Equal emphasis is placed on speaking and listening skills across the curriculum. Children are encouraged to speak clearly and accurately from an early age and to be confident speakers in a range of situations. Listening is of paramount importance, as is the ability to ask appropriate questions. Drama is used to consolidate learning and poetry recital is encouraged. We believe that poetry can enhance language understanding and enjoyment.


As soon as children are ready, they are taught to sit properly at a desk with a focus on posture, a sharp pencil and a quiet environment.  As they travel through their school journey, pupils strive to earn a handwriting pen and have to take a selection of their books to the English lead, who determines whether their presentation is good enough to make the leap from pencil to pen.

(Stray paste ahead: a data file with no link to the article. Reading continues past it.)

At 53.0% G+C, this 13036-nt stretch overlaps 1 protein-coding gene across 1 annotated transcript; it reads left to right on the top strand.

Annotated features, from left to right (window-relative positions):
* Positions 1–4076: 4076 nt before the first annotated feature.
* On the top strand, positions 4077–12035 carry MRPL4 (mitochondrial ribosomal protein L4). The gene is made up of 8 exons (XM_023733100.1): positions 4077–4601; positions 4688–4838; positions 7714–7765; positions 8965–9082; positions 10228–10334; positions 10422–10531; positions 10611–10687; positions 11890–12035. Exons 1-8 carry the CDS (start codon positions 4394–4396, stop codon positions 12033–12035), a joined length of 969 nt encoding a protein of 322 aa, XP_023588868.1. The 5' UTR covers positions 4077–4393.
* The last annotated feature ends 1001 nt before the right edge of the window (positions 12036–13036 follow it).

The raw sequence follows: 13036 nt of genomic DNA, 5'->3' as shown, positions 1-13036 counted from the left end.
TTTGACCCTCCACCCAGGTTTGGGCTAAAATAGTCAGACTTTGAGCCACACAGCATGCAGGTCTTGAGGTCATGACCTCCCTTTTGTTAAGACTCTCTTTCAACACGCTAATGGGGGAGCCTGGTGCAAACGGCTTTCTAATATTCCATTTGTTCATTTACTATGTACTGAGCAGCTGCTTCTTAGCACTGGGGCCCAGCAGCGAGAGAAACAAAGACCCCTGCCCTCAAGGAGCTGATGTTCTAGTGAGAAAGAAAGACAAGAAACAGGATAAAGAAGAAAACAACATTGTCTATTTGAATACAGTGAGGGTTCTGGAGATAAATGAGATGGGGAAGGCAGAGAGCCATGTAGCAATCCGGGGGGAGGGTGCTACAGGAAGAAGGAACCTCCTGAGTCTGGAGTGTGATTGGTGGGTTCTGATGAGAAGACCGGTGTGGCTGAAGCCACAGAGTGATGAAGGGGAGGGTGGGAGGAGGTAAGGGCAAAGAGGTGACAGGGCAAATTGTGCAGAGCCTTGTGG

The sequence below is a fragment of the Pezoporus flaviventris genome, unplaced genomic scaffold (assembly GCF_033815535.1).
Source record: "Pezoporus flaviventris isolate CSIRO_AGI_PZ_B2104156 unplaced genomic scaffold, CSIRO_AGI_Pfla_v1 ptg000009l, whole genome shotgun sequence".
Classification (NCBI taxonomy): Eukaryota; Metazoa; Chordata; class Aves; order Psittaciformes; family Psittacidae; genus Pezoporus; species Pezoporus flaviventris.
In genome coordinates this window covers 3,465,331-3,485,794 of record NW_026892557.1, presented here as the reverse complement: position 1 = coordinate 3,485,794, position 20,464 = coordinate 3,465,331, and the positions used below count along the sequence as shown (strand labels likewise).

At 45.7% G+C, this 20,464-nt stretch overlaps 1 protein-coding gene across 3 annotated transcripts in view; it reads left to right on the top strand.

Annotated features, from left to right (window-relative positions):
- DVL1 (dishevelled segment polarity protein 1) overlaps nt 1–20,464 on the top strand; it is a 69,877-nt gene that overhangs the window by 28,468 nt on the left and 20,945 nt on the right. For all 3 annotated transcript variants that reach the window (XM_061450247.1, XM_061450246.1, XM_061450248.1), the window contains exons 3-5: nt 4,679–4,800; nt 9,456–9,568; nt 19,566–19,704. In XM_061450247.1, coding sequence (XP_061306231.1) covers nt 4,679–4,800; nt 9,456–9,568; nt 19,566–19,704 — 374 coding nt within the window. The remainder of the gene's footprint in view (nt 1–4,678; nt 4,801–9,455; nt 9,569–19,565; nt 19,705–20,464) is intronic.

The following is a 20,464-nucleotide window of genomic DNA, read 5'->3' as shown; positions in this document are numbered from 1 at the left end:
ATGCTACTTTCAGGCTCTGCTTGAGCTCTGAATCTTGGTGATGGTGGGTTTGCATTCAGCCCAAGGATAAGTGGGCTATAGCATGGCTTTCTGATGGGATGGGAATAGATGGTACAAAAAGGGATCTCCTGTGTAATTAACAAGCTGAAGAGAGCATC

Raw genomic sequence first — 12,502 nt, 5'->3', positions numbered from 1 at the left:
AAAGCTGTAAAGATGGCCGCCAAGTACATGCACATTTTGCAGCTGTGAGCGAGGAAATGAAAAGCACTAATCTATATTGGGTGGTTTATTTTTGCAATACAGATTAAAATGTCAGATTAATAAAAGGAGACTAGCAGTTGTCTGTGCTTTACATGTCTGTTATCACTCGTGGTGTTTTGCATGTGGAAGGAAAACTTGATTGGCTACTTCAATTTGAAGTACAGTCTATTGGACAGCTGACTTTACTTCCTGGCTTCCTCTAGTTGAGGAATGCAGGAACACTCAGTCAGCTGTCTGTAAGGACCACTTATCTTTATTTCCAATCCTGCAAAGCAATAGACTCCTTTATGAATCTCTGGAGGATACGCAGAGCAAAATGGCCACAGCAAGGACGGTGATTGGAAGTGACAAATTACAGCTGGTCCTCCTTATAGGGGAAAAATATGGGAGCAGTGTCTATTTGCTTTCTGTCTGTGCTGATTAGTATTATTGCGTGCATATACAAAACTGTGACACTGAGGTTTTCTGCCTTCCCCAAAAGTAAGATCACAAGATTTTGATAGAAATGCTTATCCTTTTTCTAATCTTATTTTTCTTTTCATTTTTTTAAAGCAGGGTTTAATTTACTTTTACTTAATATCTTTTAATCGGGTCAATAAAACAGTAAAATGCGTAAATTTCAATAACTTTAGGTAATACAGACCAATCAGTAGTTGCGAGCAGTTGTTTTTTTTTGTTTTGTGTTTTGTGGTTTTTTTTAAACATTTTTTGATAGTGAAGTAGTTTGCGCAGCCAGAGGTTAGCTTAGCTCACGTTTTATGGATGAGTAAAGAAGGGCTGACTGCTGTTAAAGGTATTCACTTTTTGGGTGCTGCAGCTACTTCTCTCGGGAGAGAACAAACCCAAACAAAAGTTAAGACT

At Lingdale we teach our children to write for a variety of audiences and purposes, applying appropriate grammar and using clear and consistently joined handwriting.  Grammar elements are taught in a logical manner and closely linked to the genre of writing being taught. Spelling rules based on the National Curriculum are taught as a separate lesson and spellings are sent home each week. High- level vocabulary is specifically taught and children learn how to incorporate it into their writing. Children receive feedback both orally and in a written form of marking. Teachers use a” tickled”  pink pen to inform pupils what they like about their writing and a “ build on blue” pen to ask them to correct spellings or for target setting challenges. Children are given time at the start of lessons to “ respond to marking” which they do in a green pen.